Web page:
COUNTRY LIFE IN BC APRIL 2022 | 19Labour shortage has abattoirs hogtiedProducers explore options to ensure business continuityThe Sterritt family of Grand View Family Farm in Salmon Arm has a good working relationship with Rocana Meats to process their hogs. SUBMITTEDemail: firstname.lastname@example.org: email@example.com St. Laurent Avenue Quesnel, B.C. V2J 5A3Producers can apply for an advance on calves, yearlings, lambs, bison, forage and grain up to $1,000,000.00 with the rst $100,000.00 being interest free. Plus, interest relief through the Advance Payments Program is available to association members on their feeder cattle purchases.Irrigation Pipe | Traveling Gun/Hose ReelsPivots | Pumps | Power UnitsCall for a quote on Irrigation Design and our current inventory of new & used Irrigation Equipment.Several used 1,200ft pivots & used hose reels available now.TALK TO BROCK 250.319.3044Dynamic Irrigation firstname.lastname@example.org KATE AYERS SALMON ARM – A lack of skilled workers is squeezing meat processing capacity in BC, forcing some small and medium-sized livestock operations to book slaughter dates a year out – and even then, spots aren’t guaranteed. When their processor removed pig slaughter dates from its calendar, rst-generation farmers Chelsea and James Keenan of Keenan Family Farms in Salmon Arm had to get creative. The family markets pasture-raise Certied Animal Welfare approved pork through farmers markets and an online store. They process around 150 pigs each year, about 10 to 12 animals each month. “We were taking them to Rangeland Meats in Heey Creek, who just notied us in January that they’re no longer processing pigs,” says Chelsea. “This is a huge thing. Essentially it shuts our business down if we don’t have slaughter dates. We had already booked our slaughter dates through to the end of 2022.” The Keenans had to act fast to get dates booked for future litters. “We were able to get some of our pigs into another slaughter plant in Kamloops, Kam Lake-View Meats Ltd.,” Keenan says. But moving forward, the Keenans are exploring options that could include setting up an on-farm butcher shop and applying for one of the province’s new Farmgate Plus licences to process cull animals. “That being said, we’ve always skirted these slaughter and butcher issues because we’re booked all the way through until 2023. We had a great relationship with Rangeland, but they can only do so much. We were all of sudden left in a position where we were stuck,” says Keenan. “It seems like you’re either a hobby farmer or you have to go bigger. There’s not a lot of space for the middle guy. You have to do it full-time, get your own butcher, or just do it as a hobby.” Rangeland regrets having to scratch pork slaughter dates, but the work is not feasible for the business at this time. “It’s tough. We feel horribly having to cancel on [producers] and stop with the pigs,” says co-owner Anita Devick, whose family also operates Devick Ranch. “As producers, we’ve been in that position. We know what it’s like to have animals that are done but you can’t get them in anywhere.” Unfortunately, the largest piece of the equipment in the abattoir, the pig dehairer, broke down. “It’s very dicult to get parts or get it xed at this point in time. Parts take forever to get here,” says Devick. “Basically, we’d either have to completely rebuild it or buy new. It’s too expensive for us.” While equipment failure has caused business disruptions, labour is another issue the provincially inspected abattoir faces. Labour woes “We’ve found it very dicult to nd enough people to help us,” Devick says. “It’s one of the biggest roadblocks of this whole thing. How can we even maintain let alone grow? We can only nd so many people who can work.” See RED on next page oYOURHelping YouOURng Young YouDon’t forget to RENEW your subscription toCountry Lifein BC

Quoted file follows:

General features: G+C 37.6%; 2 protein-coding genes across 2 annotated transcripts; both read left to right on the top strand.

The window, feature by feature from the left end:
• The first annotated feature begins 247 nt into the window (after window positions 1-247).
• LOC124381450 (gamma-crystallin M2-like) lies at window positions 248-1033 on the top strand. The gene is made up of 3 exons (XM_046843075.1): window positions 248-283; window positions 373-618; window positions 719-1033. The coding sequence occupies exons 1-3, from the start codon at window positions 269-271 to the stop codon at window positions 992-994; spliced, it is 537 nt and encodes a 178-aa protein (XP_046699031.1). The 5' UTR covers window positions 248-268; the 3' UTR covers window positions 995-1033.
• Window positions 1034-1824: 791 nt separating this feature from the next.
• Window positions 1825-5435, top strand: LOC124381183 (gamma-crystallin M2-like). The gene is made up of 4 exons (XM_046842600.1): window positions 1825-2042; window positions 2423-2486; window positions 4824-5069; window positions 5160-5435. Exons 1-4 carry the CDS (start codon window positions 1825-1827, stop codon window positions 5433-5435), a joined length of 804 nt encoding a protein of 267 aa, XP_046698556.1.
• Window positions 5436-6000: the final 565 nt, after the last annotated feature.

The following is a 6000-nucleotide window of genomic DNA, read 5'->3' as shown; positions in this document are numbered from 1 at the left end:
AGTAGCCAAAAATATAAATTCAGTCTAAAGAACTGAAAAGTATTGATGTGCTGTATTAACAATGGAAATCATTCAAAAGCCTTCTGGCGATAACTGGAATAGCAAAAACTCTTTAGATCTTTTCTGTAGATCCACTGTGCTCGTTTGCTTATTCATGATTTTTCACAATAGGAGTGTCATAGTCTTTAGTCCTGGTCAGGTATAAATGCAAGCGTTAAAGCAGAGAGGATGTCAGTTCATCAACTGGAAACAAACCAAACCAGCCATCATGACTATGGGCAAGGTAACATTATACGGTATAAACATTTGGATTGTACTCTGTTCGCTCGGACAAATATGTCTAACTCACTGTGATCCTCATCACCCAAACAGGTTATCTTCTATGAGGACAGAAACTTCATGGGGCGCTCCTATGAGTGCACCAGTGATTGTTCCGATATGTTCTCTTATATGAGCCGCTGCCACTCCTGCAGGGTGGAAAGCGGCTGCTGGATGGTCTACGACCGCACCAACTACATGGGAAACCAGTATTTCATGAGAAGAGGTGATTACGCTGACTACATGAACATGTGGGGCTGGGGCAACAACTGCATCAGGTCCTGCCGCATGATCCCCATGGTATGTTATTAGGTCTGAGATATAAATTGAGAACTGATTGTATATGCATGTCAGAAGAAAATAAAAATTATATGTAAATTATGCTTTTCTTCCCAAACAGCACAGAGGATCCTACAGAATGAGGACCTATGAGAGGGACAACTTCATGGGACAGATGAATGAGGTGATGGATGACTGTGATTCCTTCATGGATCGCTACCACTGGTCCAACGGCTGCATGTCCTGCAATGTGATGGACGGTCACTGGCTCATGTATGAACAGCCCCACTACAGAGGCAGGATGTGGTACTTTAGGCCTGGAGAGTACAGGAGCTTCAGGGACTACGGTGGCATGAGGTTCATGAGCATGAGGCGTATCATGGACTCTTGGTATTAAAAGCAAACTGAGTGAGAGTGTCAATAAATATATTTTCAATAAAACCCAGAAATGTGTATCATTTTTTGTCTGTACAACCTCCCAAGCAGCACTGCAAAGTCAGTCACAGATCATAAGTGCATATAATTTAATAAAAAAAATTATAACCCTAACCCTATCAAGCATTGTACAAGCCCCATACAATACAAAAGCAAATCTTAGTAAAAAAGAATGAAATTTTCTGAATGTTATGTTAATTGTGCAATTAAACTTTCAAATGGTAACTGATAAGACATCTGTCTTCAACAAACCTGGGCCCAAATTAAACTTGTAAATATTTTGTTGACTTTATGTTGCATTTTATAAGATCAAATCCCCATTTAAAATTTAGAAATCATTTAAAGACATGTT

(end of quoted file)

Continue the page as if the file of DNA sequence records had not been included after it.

20 | APRIL 2022 COUNTRY LIFE IN BCRED meat slaughter is dropping nfrom page 19Rangeland Meats doesn’t kill every day, but workers cut and wrap every day during the week and on weekends if they’re available. “Since COVID, we’ve been able to dip our toes into some retail stores and restaurants Producer Check-o Supports Beef Industry Projects.www.cattlefund.net 1.877.688.2333www.cattlefund.net 1.877.688.2333and other grocery chains locally. That’s own o the handle in demand there. We could absolutely grow. There is no question,” Devick says. “We could build another plant and be just as busy with that one as well. The demand is crazy.” In Kelowna, Dave Semmelink of Lentelus Farms also cites labour as a challenge for his provincially inspected Class A facility. It’s not yet fully booked but if it was, the labour crunch would be even more signicant for him than it already is. “Finding sta is tricky. Basically, it’s me and one other person and I’m looking for somebody else,” Semmelink says. While demand for local food has increased since the onset of the pandemic, meat processing numbers have not followed a steady upward trend in BC. In 2020, red meat slaughter in provincially inspected facilities increased from the year prior for cattle, hogs, and lamb and sheep by 17%, 6% and 8%, respectively. In 2021, cattle processing was at versus the previous year while hogs declined 7.2% and lambs and sheep fell 4.6%. Fortunately for Deb Sterritt of Grand View Family Farm in Salmon Arm, her family has been able to access processing since it started marketing its pasture-raised Kunekune pigs. She attributes this favourable situation to their breed choice, clientele and the exibility of Rocana Meats. “The ability for us to process locally means that we could take our pigs 15 minutes to the facility rather than what some farmers are having to do, which is [drive] hours,” says Sterritt. “We’ve worked with [Rocana] and they’ve been very accommodating for us. I haven’t had the situation where I have to book a year in advance.” Rocana Meats does not oer cut and wrap, but the restaurants that Sterritt works with prefer to buy the whole carcass. Quails’ Gate Estate Winery bought all of Grand View’s nine processed pigs last year. The family looks to process at least 50 pigs this year and hope to sell their products to eight restaurants by the end of the year. “Cut and wrap is expensive so selling by the carcass makes it better for the restaurants because they want to be able to use nose to tail,” Sterritt says. This business model requires strategic planning for all parties involved. “If I process a pig, I have to deliver it right away. There’s a lot of coordination between the restaurant, ourselves and the processor,” she notes. While Sterritt has not faced any processing problems, she’s well aware of the risks involved in being a small-scale meat producer. And as a new farmer, she’s still learning about production timelines and diet optimization. “Ideally, they could be processed on-farm but that’s not an area we want to get into at all because we are so close to Rocana,” Sterritt says. “I would like to see mobile processing facilities. It takes time to travel, load and unload,” Sterritt says. She argues that it’s hard for livestock farmers to grow their businesses if they cannot secure processing. Through a province-wide sector survey, the Small-Scale Meat Producers Association conrmed that access to slaughter is the number one challenge small-scale livestock producers face. In addition to protability and the lack of access to slaughter, producers named access to cut-and-wrap facilities, limited personal or sta time, access to land base and availability of insurance as signicant challenges.